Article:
Lofdal poised for mining licence
By Hilary Mare
THE Ministry of Mines and Energy has confirmed its desire to offer a mining licence for the Lofdal heavy rare earth project, a joint venture between Namibia Critical Metals and Japan Oil, Gas and Metals National Corporation (JOGMEC).
This was stated last week by Don Burton, president of Namibia Critical Metals who highlighted that the venture had received notice of preparedness to grant the application for a mining licence for Lofdal, adding that for the company, this was a very significant milestone.
“The company has lodged its acceptance of the mining licence and we await finalisation of the process from the ministry,” he added.
The project currently operates under Exclusive Prospecting Licence (EPL) 3400.
Lofdal is the most advanced project in Namibia Critical Metals’ portfolio with a 43-101 mineral resource estimate established in 2012 and a preliminary economic assessment completed in 2014. In 2016, the company completed an environmental impact assessment and was granted an environmental clearance certificate from the Ministry of Environment and Tourism in 2017.
The first systematic exploration for the company over Lofdal was initiated in 2008.
The Lofdal heavy rare earths project is located 450 kilometres northwest of Windhoek in the Kunene region. The project area covers 314 square kilometres centred on the Lofdal carbonatite complex which hosts a number of rare earth occurrences, including the Area 4 deposit and the Area 2B deposit. Mineralisation in both deposits is dominated by xenotime, which is highly enriched in heavy rare earths.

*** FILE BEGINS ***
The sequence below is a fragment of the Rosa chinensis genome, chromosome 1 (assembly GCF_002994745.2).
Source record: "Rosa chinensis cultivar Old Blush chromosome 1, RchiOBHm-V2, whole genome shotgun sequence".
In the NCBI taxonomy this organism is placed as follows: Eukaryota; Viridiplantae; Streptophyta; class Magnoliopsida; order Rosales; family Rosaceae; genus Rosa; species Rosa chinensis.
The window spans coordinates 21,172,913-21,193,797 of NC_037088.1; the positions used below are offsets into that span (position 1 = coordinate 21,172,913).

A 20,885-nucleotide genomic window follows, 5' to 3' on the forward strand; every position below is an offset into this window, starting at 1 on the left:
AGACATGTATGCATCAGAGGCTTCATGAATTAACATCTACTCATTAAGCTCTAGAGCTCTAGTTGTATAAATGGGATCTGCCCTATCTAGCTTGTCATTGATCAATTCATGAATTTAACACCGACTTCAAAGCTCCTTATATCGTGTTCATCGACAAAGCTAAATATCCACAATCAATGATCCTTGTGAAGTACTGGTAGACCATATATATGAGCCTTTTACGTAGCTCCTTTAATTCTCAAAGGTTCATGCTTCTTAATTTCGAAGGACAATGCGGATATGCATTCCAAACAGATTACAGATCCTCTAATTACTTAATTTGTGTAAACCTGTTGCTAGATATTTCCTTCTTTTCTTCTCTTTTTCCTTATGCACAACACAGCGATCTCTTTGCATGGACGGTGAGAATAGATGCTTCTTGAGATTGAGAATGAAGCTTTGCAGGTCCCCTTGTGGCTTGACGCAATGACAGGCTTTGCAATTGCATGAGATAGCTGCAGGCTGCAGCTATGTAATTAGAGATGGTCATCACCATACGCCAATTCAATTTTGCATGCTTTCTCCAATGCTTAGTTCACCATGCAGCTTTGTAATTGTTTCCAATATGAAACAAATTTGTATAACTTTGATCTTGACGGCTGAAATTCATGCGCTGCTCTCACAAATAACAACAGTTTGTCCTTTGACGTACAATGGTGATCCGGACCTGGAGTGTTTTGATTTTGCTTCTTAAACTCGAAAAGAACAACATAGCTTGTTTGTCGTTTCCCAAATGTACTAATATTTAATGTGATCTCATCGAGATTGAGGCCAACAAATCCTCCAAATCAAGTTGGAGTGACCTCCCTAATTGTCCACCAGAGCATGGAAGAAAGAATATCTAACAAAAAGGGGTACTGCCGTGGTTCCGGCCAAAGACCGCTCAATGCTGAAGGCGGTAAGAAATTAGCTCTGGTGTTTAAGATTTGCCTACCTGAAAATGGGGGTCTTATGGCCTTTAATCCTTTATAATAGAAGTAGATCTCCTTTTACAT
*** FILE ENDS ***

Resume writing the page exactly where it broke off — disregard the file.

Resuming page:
Speaking about the continued exploration at the project, Burton said: “Prices for dysprosium and terbium oxides continue to strengthen with dysprosium approaching US$300/kg and terbium surpassing US$1,100/kg. Continuing positive drill results from Area 2B are confirming the importance of this satellite deposit to add additional heavy rare earth mineral resources to the project. All term one drilling has been completed and we look forward to receiving results from the remaining forty-two holes in Area 2B and Area 4.”
Confidente understands that drilling has now established a strike length of 300 metres for mineralisation at Area 2B with multiple dysprosium zones defined on sections to a maximum vertical depth of 190 meters. The deposit remains open along strike to the northeast and to the southwest, and at depth.
Lofdal is unique as one of only two primary xenotime projects under development in the world, the other project being Browns Range in Australia. As demonstrated in the preliminary economic assessment, Lofdal has the potential for significant production of dysprosium and terbium, the two most valuable heavy rare earths used in high powered magnets. The joint venture with JOGMEC is driven by Lofdal’s potential to be a long term, sustainable supply of heavy rare earths for Japan.